MESSAGE ABOUT CORONAVIRUS  More Link

Risk Avoidance Reducing Your Condominium's Liabilties

Insurance is a hassle and an expensive necessity for any condominium. A great way to bring costs down and to keep them down is to reduce liability. Many things that can help with insurance costs are along the lines of common sense, and keeping a few basic things in mind, and in repair, can make a lasting difference in the cost of coverage for an entire building or community.

Watch Your Exposures

The first step may be simpler than you think. Without hiring anyone from an outside source, any homeowner’s association can request a questionnaire from their insurance company that goes over common risks and exposures at the property. By filling out the questionnaire, a community association can quickly get a rough sketch of problem areas.

Even better, most insurance companies will arrange a site visit by a risk assessment officer to the property, says Chris Wilson, president of C.V. Mason & Company in Waterbury, Connecticut.

“I think the best bet is to contact your insurance agent and have a loss control engineer make an evaluation,” he says. “You can also go out and hire an engineer, but for the most part, most insurance companies will provide that service to you free of charge.”

Wilson says his agency lines up risk assessments for its condominiums all the time. “We would call the insurance company’s loss control departments and say, ‘ABC condo wants to have an evaluation. Can you please send out a loss control engineer and work with their board?’”

Once the engineer turns in his report, says Wilson, the board and property manager will have a specific guide to exposures on the entire property.

But what exactly is an exposure? An exposure is anything that can result in a claim, like a slippery lobby or a cracked sidewalk. Part of the key to minimizing insurance costs is to reduce your exposures, to minimize them by doing what’s called risk management or loss control. Most of them relate to common sense in providing the safest possible premises to avoid potential for bodily injury.

Hal Connell, loss control consultant with GNY Insurance in Quincy, Massachusetts, says a huge exposure he sees over and over is the poorly maintained parking lot. “You'll see a lot of older condos, and they still have the original pavement down, and they've gotten beaten up.”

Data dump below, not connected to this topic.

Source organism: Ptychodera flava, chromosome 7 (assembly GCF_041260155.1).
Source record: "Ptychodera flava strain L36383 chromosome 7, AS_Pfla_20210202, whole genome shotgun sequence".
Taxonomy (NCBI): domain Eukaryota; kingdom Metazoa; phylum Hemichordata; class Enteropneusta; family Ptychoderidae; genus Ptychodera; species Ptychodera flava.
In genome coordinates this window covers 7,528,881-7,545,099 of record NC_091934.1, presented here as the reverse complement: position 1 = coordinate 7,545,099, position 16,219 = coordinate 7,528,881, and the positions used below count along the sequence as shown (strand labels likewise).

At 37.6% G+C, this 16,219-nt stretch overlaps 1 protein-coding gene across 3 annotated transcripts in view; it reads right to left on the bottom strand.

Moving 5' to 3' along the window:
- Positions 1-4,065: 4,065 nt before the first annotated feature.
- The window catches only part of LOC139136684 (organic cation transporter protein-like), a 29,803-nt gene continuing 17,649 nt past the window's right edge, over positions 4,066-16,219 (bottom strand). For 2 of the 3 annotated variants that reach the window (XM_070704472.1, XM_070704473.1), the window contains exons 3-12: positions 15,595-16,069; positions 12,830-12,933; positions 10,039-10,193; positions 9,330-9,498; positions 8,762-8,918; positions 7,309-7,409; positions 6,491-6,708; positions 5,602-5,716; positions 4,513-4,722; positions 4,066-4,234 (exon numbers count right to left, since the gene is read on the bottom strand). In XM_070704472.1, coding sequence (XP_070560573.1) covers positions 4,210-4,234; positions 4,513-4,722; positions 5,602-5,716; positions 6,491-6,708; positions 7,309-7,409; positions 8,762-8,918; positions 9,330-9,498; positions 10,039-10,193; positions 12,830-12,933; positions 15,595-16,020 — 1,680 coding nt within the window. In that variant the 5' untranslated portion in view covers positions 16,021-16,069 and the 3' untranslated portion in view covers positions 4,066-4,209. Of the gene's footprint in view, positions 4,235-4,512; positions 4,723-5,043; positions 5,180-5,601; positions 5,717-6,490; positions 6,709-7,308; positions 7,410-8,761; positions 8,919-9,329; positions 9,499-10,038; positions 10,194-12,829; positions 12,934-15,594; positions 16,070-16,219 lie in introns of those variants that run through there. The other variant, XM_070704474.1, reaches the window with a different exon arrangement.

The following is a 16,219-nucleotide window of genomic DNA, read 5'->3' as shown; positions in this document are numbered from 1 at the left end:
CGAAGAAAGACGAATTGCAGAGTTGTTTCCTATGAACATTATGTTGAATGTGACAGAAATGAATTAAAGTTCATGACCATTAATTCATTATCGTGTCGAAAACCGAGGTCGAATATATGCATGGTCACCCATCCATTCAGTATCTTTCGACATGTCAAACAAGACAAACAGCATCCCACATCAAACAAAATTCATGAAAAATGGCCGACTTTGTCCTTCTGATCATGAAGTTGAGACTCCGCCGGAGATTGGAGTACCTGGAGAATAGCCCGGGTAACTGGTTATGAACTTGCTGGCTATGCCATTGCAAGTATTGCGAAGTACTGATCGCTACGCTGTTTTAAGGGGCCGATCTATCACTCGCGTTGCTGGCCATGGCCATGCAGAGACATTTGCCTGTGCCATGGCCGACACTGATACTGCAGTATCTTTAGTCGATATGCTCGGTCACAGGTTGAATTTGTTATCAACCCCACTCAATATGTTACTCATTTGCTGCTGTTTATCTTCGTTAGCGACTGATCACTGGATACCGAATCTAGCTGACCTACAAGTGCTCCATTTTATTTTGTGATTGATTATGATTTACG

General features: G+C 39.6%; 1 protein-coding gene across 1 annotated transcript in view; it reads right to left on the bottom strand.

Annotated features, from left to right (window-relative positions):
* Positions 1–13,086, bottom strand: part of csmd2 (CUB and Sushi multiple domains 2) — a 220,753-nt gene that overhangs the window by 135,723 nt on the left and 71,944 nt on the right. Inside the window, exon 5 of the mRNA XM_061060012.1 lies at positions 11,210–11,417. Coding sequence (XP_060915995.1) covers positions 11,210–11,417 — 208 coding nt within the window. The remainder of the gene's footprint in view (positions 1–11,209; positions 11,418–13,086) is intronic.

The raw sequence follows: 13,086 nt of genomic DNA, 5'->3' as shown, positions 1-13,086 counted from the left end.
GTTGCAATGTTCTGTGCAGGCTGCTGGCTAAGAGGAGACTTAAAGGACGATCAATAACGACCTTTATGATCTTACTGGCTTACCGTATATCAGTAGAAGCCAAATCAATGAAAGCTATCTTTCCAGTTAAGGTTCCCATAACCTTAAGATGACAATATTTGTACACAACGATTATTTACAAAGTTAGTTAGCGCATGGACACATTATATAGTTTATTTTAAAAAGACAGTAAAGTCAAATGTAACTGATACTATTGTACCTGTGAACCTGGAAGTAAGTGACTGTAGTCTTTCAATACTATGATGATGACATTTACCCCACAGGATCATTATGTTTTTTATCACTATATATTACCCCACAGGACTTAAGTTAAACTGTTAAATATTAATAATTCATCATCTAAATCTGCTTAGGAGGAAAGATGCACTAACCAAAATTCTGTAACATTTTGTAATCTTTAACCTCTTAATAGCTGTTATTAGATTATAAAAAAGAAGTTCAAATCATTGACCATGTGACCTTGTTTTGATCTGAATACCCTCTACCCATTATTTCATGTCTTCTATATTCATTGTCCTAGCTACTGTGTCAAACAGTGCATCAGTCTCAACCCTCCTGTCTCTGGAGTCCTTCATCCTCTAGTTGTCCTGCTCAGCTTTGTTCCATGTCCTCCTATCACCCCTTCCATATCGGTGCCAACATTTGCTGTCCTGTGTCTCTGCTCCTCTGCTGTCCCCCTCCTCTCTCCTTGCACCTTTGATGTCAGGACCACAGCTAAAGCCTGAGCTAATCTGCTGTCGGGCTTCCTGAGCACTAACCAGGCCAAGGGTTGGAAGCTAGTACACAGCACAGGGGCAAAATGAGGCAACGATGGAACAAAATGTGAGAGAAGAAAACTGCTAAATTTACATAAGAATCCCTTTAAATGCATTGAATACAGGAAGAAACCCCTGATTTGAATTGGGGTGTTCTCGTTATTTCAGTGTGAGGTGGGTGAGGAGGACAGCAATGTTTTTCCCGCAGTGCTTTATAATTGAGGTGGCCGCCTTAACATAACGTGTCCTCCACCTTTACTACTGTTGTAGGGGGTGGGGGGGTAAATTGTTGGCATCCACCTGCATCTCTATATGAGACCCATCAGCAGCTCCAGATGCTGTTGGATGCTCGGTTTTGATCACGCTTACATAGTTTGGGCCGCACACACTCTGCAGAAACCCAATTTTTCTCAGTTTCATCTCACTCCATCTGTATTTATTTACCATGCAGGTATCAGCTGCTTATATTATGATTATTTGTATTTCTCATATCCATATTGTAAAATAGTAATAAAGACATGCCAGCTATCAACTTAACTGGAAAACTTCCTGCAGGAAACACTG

Typical problems found in the older lots include potholes and a variety of cracks. All of these conditions can let water collect and lead to freeze-thaw cycles, which speed up wear and tear and create slip-and-fall hazards, Connell says. While condos may be hesitant to repair their parking lots due to tight budgets, Connell says they can start with the most dangerous areas first and work out from there. “You don't have to do it all at once. Just pick the bad areas and patch them first.”

Another big slip-and-fall hazard results from downspouts, which he says are frequently pouring rainwater directly onto pavements. “They're not necessarily broken,” says Connell of the downspouts, “They just haven't been set up properly.” Connell recommends rerouting downspouts or extending them so they empty their rainwater at least three to four feet away from the pedestrian walkways.

Connell says another major exposure that he sees often are interior fire doors left open by residents, typically because they don't want to be bothered with opening and closing doors. One easy, low-cost solution is to install electromagnetic devices that hold doors open, but allow them to slam shut when a fire alarm goes off. “When the alarm goes off, electricity stops going to the electromagnet and allows the door to close,” he says.

Fire and water

Other areas of high exposure at the condominium typically involve fire and water – not on the outside, but inside the building.

Wood-burning fireplaces need to be inspected annually and if they need cleaning a professional chimney sweep should be employed, says Connell. In many condominiums, he says, management companies will take it upon themselves to inspect all fireplaces and then hire the sweep. Condo units found to need fireplace cleaning will be billed on a pro-rated basis, he says.

On the water damage front, Connell says most exposure results from water heaters and washing machines. Water heaters more than five years old are at great risk of failing and causing a flood, he says. The best route is to carefully note the date that the water heater was installed, then “watch it like a hawk” after the half-decade mark. The unit should then be replaced at the first sign of leakage, he says.